BT Invest a Further £50m in Commercial Fibre

BT will invest a further £50 million into its commercial fibre broadband programme over the next three years, it was announced last week. The money will benefit more than 30 cities, helping to make high speed broadband available to more than 400,000 additional premises.

BT is spending more than £3 billion on deploying fibre broadband and its open access fibre network already passes more than 18 million homes and businesses. That footprint is set to grow rapidly as various rural fibre programmes are delivered.
UK fibre broadband availability currently stands at 73 per cent, when all networks are taken into account. The current Broadband Delivery UK programme, which receives financial support from both central and local government, is set to extend that coverage to around 90 per cent by late 2015 or early 2016. The programme has made strong early progress with hundreds of thousands of premises passed with fibre to date.

Mike Galvin, MD Network Investment at Openreach said: “Our fibre programme is going extremely well with our engineers connecting homes and businesses across the UK. Some city areas have proved challenging in the past but we are returning to those and will pass hundreds of thousands of additional premises with fibre.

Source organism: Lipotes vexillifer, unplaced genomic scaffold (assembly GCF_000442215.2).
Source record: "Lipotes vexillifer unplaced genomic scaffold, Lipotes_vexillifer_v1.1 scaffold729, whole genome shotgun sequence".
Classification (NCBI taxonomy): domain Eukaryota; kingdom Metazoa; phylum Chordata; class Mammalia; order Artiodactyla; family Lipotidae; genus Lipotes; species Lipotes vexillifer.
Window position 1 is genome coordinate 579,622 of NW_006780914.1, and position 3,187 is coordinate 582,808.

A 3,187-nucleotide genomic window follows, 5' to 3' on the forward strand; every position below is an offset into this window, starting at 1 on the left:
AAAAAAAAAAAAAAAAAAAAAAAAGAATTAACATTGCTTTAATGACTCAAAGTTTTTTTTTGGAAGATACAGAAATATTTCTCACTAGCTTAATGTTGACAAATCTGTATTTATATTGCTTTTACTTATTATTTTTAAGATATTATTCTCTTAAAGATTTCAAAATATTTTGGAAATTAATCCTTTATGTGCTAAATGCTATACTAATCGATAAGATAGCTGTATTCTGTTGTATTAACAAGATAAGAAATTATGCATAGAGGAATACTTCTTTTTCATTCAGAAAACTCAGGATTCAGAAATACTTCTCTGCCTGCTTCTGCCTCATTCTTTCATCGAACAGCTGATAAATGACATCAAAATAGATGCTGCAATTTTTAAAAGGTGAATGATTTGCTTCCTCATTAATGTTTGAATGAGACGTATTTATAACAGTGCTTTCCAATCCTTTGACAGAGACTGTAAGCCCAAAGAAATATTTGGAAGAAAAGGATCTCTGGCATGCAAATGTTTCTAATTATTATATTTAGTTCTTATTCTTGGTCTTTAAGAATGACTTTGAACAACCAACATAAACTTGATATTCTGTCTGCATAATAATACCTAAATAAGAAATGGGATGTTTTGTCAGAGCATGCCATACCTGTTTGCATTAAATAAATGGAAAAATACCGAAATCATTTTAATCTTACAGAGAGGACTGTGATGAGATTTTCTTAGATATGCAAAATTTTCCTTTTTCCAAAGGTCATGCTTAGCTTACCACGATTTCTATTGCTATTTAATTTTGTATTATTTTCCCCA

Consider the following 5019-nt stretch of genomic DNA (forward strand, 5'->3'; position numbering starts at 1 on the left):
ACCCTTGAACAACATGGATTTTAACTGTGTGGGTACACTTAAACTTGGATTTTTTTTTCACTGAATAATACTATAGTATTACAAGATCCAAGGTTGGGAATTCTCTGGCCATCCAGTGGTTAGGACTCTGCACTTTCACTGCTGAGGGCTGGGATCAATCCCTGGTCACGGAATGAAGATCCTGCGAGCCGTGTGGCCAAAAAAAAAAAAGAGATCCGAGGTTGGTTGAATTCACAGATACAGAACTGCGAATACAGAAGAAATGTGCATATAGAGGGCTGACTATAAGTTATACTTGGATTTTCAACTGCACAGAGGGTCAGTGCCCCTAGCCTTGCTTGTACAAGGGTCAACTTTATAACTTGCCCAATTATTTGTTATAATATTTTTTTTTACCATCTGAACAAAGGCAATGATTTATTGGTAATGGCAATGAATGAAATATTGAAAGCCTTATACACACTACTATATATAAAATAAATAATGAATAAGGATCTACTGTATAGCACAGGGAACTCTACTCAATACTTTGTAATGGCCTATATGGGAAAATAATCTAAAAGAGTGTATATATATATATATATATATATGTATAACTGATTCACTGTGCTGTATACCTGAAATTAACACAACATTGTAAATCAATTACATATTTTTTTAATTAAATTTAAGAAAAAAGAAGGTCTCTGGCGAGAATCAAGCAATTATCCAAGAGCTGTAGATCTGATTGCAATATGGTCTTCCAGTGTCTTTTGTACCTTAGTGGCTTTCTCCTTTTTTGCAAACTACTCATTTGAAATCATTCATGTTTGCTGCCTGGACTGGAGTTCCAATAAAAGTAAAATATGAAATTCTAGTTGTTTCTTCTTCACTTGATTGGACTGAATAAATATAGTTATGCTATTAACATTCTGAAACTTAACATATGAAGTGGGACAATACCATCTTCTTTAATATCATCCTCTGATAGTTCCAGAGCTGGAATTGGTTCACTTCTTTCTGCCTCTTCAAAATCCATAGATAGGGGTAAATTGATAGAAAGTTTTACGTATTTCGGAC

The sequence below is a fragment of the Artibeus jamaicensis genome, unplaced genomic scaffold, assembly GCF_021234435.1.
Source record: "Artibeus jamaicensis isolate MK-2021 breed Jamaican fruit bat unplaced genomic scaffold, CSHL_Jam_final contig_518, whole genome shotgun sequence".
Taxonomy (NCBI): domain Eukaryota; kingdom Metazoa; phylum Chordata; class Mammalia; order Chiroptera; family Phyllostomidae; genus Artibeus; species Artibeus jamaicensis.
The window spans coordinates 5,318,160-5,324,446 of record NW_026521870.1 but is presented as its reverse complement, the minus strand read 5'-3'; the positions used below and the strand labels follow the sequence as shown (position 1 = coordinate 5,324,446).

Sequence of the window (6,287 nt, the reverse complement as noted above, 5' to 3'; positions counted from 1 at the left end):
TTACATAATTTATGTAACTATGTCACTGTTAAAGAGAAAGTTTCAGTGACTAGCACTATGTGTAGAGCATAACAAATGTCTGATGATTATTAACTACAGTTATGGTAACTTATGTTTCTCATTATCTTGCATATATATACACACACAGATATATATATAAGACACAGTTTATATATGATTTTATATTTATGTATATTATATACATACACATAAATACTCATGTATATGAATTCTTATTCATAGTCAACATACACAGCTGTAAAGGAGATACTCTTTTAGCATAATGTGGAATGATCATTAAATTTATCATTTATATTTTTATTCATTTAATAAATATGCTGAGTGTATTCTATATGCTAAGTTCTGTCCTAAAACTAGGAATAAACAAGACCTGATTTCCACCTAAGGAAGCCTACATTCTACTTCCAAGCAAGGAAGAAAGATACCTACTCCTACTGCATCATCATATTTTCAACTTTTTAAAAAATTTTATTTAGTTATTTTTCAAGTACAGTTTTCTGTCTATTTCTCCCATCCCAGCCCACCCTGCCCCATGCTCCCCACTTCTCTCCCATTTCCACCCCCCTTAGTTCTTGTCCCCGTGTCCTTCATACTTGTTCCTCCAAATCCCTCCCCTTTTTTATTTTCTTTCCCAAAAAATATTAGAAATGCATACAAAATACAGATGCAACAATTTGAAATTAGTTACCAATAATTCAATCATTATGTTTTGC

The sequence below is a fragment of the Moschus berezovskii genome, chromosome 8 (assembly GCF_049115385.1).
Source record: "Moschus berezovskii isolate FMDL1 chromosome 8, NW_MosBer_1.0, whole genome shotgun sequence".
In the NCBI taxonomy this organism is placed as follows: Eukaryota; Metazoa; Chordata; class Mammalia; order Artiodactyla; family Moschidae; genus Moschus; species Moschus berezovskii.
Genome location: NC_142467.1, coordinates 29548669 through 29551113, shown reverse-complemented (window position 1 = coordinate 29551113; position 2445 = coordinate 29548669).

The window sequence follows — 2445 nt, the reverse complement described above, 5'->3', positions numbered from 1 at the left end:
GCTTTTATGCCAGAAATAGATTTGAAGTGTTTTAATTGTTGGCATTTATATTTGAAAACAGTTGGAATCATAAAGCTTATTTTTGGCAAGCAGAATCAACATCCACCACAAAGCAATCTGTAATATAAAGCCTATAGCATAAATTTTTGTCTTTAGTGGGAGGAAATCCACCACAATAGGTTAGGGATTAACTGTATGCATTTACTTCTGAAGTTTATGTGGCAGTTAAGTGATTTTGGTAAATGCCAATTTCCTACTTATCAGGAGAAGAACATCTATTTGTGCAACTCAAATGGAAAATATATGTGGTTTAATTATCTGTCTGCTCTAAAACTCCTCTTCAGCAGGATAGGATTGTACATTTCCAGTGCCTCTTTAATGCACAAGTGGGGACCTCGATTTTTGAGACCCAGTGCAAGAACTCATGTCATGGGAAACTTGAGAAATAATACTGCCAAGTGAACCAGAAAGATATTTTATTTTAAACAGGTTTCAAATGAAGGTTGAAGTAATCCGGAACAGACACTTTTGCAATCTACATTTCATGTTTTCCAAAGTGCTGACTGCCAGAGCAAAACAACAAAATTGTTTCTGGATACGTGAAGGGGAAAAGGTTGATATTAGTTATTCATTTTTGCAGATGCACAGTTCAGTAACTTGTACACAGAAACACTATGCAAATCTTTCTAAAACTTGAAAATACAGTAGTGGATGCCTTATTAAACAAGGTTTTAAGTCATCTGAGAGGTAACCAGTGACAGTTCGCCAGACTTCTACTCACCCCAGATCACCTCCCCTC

“We are reaching vast swathes of rural Britain with our public sector partners but we will upgrade these city areas under our own steam. Businesses in cities already have access to ultra-fast speeds but fibre will give them greater choice.
“The UK is already ahead of its main European rivals when it comes to fibre, and is set to race ahead thanks to the BDUK plans that are already in progress across the country.”

BT’s fibre network is open to all communications providers on an equivalent basis, ensuring businesses and consumers benefit from intense competition, a wide choice of supplier and low prices.

The benefits are also considerable for businesses, which can do much more in far less time. Firms can speed up file and data transfers, collaborate with colleagues and customers on conference or video calls or swap their hardware and expensive software licenses for files, processing power and software from cloud computing. Staff can work as effectively from home as they would in the office.

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David Dungay

Editor - Comms Business Magazine
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